REVIEW: St Petersburg Ballet’s Swan Lake – “Irina Kolesnikova is a magnificent Swan Queen”

St Petersburg Ballet Theatre’s Swan Lake - Dmitri Akulinin and Irina Kolesnikova. Photo by Vladimir Zenzinov

With 5 minutes to curtain call, there was still a huge queue down St Martin’s Lane with ballet fans vying to see the famous ballet stars perform Swan Lake at London Coliseum, and the acclaimed Irina Kolesnikova and Denis Rodkin (Bolshoi Ballet) did not disappoint.

St Petersburg Ballet’s performance of the 1895 Petipa/Ivanov’s Swan Lake, begins to shine when we arrive at the dark mist-filled lake forest, where Prince Siegfried (Denis Rodkin) meets the Swan Queen (Irina Kolesnikova).

Irina and Denis have performed Swan Lake together many times and it’s their connection and incredible performances, that finally begins to draw us in to the dreamy love story.

St Petersburg Ballet Theatre’s Swan Lake - Irina Kolesnikova. Photo by Vladimir Zenzinov
St Petersburg Ballet Theatre’s Swan Lake – Irina Kolesnikova. Photo by Vladimir Zenzinov

As the Swan Queen, Irina is a woman cursed and without hope. Her presence on stage is captivating and her portrayal of Odette is dramatic and emotionally expressive. She pours so much feeling into each look, each hand movement and flutter of her long swan arms.

Upon meeting her prince, she falls in love one perfect step at a time. I love the moments when Irina ruffles her feathered head into her prince’s neck, as their eyes lock. It’s these small swan movements, together with her endless elegant arms, her deep back bends and beautiful lines that makes this coveted role truly her own.

Irina is perfectly matched by Denis Rodkin’s natural softness and beautiful technique. As Siegfried he’s reserved in his nobility, which shines in his perfectly horizontal grand jetes that seem to hang in the air and gracefully high extensions and arabesques.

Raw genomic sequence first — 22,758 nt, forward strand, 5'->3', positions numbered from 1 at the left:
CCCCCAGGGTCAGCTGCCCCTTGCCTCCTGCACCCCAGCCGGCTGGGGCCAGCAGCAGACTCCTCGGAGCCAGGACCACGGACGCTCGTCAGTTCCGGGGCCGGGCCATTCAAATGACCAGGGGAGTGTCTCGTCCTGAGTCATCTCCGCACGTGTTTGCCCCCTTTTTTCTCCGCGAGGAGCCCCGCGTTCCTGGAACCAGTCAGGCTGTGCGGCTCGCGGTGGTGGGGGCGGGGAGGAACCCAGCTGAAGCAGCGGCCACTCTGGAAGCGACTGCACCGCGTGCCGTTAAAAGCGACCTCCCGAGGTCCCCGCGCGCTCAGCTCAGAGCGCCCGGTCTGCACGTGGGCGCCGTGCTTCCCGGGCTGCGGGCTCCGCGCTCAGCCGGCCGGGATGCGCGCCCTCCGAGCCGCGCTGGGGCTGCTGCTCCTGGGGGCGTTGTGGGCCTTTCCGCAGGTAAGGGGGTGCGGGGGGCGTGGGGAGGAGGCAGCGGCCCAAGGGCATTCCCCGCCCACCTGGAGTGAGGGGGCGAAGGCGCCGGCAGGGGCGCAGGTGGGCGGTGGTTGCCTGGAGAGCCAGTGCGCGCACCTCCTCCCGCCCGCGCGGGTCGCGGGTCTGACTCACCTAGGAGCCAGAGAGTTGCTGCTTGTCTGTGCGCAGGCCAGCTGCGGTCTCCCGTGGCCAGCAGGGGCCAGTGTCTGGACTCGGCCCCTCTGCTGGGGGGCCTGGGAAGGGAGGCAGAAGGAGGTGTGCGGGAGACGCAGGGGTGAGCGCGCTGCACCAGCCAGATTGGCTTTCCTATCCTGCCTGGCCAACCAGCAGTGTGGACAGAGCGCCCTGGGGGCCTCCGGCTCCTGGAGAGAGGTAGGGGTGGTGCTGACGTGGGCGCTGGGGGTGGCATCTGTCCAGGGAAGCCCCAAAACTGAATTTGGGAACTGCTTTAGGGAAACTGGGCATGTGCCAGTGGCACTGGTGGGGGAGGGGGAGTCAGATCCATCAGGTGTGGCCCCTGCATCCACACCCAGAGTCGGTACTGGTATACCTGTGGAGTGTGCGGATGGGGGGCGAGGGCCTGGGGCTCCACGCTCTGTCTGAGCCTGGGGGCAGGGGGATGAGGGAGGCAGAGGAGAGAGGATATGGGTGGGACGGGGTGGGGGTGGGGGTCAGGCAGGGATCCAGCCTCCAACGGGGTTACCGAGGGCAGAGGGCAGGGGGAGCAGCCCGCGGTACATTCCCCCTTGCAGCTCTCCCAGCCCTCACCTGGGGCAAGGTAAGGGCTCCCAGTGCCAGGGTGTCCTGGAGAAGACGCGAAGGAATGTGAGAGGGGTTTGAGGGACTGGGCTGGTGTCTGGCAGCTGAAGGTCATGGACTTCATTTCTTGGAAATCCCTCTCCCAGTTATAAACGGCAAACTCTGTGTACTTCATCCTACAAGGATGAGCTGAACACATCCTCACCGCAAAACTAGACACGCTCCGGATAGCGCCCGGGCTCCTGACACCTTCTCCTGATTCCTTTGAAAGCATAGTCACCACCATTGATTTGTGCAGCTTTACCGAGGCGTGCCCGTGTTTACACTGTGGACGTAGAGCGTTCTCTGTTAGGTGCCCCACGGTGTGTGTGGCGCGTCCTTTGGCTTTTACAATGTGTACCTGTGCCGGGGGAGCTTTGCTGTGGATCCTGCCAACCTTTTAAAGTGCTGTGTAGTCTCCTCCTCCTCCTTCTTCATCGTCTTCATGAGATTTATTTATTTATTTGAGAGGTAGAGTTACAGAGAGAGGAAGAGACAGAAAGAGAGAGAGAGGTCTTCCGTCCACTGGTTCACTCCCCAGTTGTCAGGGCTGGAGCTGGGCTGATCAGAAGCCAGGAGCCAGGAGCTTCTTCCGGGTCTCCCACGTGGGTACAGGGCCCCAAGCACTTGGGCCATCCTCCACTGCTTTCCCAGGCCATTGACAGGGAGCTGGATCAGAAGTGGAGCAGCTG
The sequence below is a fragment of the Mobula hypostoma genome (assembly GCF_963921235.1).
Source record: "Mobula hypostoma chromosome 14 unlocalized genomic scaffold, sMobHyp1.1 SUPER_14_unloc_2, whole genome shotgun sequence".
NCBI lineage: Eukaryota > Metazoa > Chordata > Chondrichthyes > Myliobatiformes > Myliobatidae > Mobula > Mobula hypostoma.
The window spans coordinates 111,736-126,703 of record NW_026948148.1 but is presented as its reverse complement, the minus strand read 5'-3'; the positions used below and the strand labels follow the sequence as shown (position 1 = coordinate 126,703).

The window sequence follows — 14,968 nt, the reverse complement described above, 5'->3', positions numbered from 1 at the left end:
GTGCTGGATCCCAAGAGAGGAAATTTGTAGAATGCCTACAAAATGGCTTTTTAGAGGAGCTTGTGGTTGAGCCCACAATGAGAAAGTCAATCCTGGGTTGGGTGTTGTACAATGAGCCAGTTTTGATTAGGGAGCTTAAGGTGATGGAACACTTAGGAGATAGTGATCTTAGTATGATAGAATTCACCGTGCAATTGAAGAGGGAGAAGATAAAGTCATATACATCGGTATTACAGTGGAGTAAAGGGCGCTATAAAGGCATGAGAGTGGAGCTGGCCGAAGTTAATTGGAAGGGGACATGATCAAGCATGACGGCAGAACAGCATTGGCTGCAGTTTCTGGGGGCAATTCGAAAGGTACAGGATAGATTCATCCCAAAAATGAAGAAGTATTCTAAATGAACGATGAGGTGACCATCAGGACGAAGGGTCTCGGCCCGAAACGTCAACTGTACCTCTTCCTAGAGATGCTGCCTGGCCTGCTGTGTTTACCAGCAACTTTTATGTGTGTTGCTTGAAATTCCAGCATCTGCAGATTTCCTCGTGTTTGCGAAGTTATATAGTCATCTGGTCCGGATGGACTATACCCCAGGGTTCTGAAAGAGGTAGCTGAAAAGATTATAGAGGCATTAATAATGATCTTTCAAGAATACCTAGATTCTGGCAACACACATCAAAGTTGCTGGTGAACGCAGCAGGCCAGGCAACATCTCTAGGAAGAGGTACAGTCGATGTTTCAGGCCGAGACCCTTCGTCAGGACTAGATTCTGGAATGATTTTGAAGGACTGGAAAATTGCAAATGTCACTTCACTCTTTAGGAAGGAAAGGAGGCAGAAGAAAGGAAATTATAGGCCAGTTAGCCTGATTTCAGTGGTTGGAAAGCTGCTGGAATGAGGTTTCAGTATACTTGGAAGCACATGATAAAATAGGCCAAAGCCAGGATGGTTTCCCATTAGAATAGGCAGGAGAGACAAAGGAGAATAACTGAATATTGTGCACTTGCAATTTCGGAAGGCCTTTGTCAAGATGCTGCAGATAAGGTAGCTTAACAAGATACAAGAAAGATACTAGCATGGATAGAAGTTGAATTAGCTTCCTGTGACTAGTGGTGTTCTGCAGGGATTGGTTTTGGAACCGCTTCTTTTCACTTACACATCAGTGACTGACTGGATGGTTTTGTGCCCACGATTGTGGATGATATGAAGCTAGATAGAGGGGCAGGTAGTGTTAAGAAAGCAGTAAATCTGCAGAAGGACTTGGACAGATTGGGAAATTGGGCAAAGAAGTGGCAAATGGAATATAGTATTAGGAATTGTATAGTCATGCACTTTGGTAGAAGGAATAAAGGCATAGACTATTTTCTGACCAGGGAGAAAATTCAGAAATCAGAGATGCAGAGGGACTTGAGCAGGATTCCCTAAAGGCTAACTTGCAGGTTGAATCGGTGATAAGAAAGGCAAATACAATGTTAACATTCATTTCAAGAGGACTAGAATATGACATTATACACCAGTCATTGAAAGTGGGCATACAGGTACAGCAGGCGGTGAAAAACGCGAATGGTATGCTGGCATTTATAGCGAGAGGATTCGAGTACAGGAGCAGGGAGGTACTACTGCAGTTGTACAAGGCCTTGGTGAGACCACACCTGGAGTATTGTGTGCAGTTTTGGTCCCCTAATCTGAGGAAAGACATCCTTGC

St Petersburg Ballet Theatre’s Swan Lake – Dmitri Akulinin and Irina Kolesnikova. Photo by Vladimir Zenzinov

As Odette and Prince Siegfried fall in love, white swans fill the stage with arms fluttering in perfection unison, which sees to corps de ballet lift their performance. Against the dark forest set the swans dazzle, while Irina and Denis are mesmerising.

Act III sees the stage turn gold, filled with high arches and sparkling chandeliers.  The ballroom scene is lavish, with traditional Russian inspired costumes full of colour. But the dances only pass the time until Irina as Odile, steps onto the stage in her striking black tutu embellished with black and red stones and adorned with a black and red crown.

Irina’s portrayal of the innocent white swan Odette and black swan Odile is so distinctly different. As Odile she transforms completely. Her movements sharper, her eyes wider, her face taught, her lips are parted as she smiles to enthral and beguile her prince.

Irina’s Odile is pure, seductive evil. Odile takes pleasure in her betrayal, she steals glances at Prince Siegfried measuring her allure, calculating how far she needs to go to steal his heart.

St Petersburg Ballet Theatre’s Swan Lake. Photo by KT
St Petersburg Ballet Theatre’s Swan Lake. Photo by KT

The pas de deux with Odile’s famous fouetté is a true highlight of the night, as she flicked to the rapid pace of an energetic score. Irina and Denis’ performance was exceptional and they were rewarded with a rapturous applause.

Awed by Odile, the Prince’s heart is captured. I especially love the moment when Prince Siegfried realises he’s been tricked and Odile indulges in her deception and gives an evil laugh, before fleeing the stage as the curtain comes down. It’s these wonderful details in Irina’s character portrayal that truly makes her a magnificent Swan Queen.

The final Act III takes us back to the forest lake, all misty with blue hues, as white and black swans gather around to protect and comfort the distraught and betrayed Odette, who’s forever condemned to be a swan.

The final scene delights with Irina and Denis’ pas de deux that’s full of emotion and exquisite partnering, as they break the spell and the Swan Queen becomes a woman, in love saved by her Prince. And although some may prefer the death of the Swan Queen, their triumph of love over evil is divinely satisfying.

Other stand out performances were from Sergei Fedorkov as the jubilant and cheeky jester that wowed with his complex leaps and turns. Dmitriy Akulinin gave a good performance as the odious Rothbart.

Irina and Denis’ performance received a well deserved standing ovation and no doubt there will be more queues waiting to catch a glimpse of these ballet stars together on stage.

St Petersburg Ballet’s Swan Lake at London Coliseum until 2 September.

Read our interview with Prima Ballerina Irina Kolesnikova about preparing for the role of Swan Queen and returning to ballet after giving birth to her daughter. Tap here.

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